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Gulf Force Draws Down

By Linda D. Kozaryn
American Forces Press Service

WASHINGTON, Dec. 28, 1998 – Military leaders are drawing down the Persian Gulf force to pre-Operation Desert Fox levels, according to Pentagon officials.

The carrier battle group centered around the USS Enterprise is leaving the area for its scheduled tour in the Mediterranean. The USS Carl Vinson, which deployed to the Gulf ahead of schedule, remains in place. The Enterprise group launched most of the Dec. 16 to 19 strikes against Iraqi military targets.

Military leaders withdrew 12 of the 15 B-52 bombers from Diego Garcia, a British protectorate in the Indian Ocean. They also pulled back six B-1 bombers, 10 A-10 attack jets and 10 KC-10 tankers. More than 1,200 soldiers held in Kuwait following Exercise Intrinsic Action to support the operation also headed home.

As it has since the Gulf War, the United States will continue to contain Iraq, said Defense Secretary William S. Cohen. The United States will maintain a strong military presence in the region and enforce U.N.-mandated economic sanctions and no-fly zones, he said.

"We're going to maintain our forces in [such] a way that we could take action with a minimum amount of notice in order to maximize the effectiveness," Cohen told reporters during a late-December trip to the region.

Despite the success of the air campaign in destroying military infrastructure and weapons of mass destruction facilities, Saddam Hussein remains a threat to the region, Cohen said. If the Iraqi dictator he labeled the "master of deception" attempts to reconstitute his capabilities or threaten his neighbors, the United States will take further action.

U.S. Central Command chief Marine Corps Gen. Anthony C. Zinni, traveling with Cohen, said DoD will maintain a continuous, balanced air-ground-and-naval force in the region. The Central Command chief said it will range between 17,000 to 22,000 troops -- depending on whether a carrier or Marine expeditionary unit is in or out of the area.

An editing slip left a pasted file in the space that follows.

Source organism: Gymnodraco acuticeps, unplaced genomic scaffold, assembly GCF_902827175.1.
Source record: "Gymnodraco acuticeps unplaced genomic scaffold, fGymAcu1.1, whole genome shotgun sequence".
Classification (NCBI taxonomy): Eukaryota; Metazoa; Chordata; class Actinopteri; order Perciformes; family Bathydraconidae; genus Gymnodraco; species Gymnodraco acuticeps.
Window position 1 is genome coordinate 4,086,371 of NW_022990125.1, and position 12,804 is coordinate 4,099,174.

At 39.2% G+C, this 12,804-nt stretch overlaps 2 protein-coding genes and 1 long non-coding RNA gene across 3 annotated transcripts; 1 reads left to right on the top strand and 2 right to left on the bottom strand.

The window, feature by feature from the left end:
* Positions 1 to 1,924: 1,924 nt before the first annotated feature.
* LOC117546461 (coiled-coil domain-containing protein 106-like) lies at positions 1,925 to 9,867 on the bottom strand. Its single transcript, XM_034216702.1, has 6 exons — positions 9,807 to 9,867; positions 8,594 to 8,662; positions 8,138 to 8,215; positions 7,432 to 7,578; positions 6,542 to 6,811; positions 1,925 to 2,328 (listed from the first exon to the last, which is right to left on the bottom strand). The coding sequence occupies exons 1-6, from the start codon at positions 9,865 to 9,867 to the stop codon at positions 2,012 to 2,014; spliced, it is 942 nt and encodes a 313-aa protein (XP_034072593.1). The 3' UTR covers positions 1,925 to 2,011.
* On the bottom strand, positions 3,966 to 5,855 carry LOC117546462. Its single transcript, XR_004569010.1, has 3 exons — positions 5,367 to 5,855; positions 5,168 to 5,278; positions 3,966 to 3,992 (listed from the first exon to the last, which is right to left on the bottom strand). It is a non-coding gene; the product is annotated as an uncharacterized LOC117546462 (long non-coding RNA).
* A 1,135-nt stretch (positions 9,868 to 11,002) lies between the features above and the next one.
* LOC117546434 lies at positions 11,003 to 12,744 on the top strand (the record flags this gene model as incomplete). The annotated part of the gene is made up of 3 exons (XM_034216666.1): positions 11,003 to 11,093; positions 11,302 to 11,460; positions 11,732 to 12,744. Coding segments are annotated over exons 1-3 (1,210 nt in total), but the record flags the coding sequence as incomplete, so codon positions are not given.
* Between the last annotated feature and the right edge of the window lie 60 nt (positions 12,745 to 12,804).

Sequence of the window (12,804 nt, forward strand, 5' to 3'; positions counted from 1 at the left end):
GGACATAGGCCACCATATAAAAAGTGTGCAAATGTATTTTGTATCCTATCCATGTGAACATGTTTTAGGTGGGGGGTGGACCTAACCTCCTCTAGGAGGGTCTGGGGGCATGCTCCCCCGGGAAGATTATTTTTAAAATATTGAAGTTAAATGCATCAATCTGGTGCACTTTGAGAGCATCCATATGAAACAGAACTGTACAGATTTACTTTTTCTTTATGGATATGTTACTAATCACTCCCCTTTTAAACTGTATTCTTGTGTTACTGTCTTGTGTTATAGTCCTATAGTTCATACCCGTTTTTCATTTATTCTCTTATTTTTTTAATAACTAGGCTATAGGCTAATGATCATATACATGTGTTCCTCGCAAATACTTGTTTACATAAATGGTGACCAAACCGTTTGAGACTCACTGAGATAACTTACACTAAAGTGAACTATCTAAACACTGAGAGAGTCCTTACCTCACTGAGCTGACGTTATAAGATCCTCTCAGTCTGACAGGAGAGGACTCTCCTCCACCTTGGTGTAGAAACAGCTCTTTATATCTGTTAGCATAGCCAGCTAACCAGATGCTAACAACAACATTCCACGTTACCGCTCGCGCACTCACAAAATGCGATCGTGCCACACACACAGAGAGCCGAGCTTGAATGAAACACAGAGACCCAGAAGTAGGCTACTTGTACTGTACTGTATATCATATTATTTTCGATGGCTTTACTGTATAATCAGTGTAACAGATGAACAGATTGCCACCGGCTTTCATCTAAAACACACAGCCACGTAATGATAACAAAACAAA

This force is "sufficient to meet our needs," Zinni said, since "we also have the ability in [the continental United States] to react very quickly." He said prepositioned equipment in theater allows the United States "to close and deploy quickly."

Prior to launching Desert Fox, Zinni beefed up what he called his "core force" with 7,000 more troops, a second carrier battle group and more combat aircraft. He said he called for a flow of reinforcements as a precaution to ensure that if there was an Iraqi counter action, U.S. forces were prepared to react immediately. As it turned out, Zinni said, the Iraqis did not fight back and the operation accomplished its objectives in four days.

As of Dec. 19, the last night of the strikes, Pentagon officials said the air campaign involved 29,900 troops, 37 ships and 348 aircraft. When the mission ended, some crisis response force units stopped enroute to the region, and others arrived shortly thereafter.

"It's a credit to all our forces how rapidly they can react," Zinni remarked. He also commended fellow unified commanders. "The ability to shift forces from one unified command to another very quickly says a lot about the readiness and flexibility of the forward-deployed forces."

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Click photo for screen-resolution imageAn SH-60H Seahawk of Helicopter Anti-submarine Squadron Six (The Indians) approaches the USS Carl Vinson at the end of a mission in the Persian Gulf. (PH2 Christopher Hollaway, USN)   
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